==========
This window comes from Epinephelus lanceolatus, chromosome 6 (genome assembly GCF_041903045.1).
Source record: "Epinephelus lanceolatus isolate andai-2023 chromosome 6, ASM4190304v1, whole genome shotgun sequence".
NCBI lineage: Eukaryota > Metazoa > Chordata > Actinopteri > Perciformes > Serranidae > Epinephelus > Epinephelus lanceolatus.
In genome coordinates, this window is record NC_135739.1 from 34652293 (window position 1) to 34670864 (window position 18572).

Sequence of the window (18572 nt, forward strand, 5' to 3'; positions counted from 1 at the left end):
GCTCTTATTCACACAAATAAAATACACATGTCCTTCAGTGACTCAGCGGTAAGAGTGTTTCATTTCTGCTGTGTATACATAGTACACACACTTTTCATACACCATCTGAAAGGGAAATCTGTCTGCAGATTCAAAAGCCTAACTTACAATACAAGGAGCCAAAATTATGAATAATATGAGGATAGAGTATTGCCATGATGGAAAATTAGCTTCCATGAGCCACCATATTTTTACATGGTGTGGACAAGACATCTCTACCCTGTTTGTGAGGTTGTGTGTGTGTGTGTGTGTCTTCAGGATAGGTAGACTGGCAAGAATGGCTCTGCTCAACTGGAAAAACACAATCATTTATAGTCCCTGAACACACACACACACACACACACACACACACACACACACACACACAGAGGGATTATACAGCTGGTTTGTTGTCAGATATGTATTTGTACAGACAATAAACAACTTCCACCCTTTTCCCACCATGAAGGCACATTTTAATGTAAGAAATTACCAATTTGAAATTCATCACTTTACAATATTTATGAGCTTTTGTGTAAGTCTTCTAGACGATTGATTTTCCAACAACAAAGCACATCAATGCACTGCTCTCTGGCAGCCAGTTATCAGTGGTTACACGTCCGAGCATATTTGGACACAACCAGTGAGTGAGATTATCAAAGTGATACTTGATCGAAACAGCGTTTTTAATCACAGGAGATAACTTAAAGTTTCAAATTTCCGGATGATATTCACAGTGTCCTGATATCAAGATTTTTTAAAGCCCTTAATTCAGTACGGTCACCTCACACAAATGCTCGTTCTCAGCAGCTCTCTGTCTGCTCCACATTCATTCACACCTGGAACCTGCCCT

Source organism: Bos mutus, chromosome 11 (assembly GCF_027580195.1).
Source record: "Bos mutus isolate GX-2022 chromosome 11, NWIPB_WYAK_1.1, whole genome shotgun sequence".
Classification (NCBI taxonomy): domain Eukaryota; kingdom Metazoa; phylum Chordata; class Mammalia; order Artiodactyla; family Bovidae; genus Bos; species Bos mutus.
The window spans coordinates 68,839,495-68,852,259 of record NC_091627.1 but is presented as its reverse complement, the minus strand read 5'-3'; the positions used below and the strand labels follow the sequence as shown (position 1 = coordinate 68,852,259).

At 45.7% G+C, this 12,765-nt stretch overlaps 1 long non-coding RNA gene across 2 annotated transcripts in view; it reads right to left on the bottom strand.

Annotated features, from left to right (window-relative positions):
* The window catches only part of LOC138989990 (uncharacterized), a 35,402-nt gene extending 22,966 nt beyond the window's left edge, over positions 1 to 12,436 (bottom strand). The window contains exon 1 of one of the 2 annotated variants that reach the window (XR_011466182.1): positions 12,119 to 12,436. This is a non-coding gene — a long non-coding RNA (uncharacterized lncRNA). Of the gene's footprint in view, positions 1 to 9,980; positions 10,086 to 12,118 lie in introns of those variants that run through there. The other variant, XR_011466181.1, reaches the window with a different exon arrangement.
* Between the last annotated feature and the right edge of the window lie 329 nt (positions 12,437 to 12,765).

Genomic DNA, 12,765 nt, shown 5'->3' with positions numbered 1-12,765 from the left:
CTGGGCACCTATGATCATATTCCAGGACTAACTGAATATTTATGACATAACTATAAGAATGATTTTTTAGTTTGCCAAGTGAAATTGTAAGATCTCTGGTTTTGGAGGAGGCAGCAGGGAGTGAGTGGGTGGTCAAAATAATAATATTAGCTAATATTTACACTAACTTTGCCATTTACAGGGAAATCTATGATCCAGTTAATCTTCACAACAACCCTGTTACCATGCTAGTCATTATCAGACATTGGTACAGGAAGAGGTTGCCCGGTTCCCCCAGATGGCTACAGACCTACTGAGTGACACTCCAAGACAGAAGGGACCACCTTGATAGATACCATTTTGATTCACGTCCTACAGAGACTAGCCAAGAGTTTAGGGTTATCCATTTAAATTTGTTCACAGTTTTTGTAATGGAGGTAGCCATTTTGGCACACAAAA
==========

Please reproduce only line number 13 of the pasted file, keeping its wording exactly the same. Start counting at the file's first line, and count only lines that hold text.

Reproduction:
* The window catches only part of LOC138989990 (uncharacterized), a 35,402-nt gene extending 22,966 nt beyond the window's left edge, over positions 1 to 12,436 (bottom strand). The window contains exon 1 of one of the 2 annotated variants that reach the window (XR_011466182.1): positions 12,119 to 12,436. This is a non-coding gene — a long non-coding RNA (uncharacterized lncRNA). Of the gene's footprint in view, positions 1 to 9,980; positions 10,086 to 12,118 lie in introns of those variants that run through there. The other variant, XR_011466181.1, reaches the window with a different exon arrangement.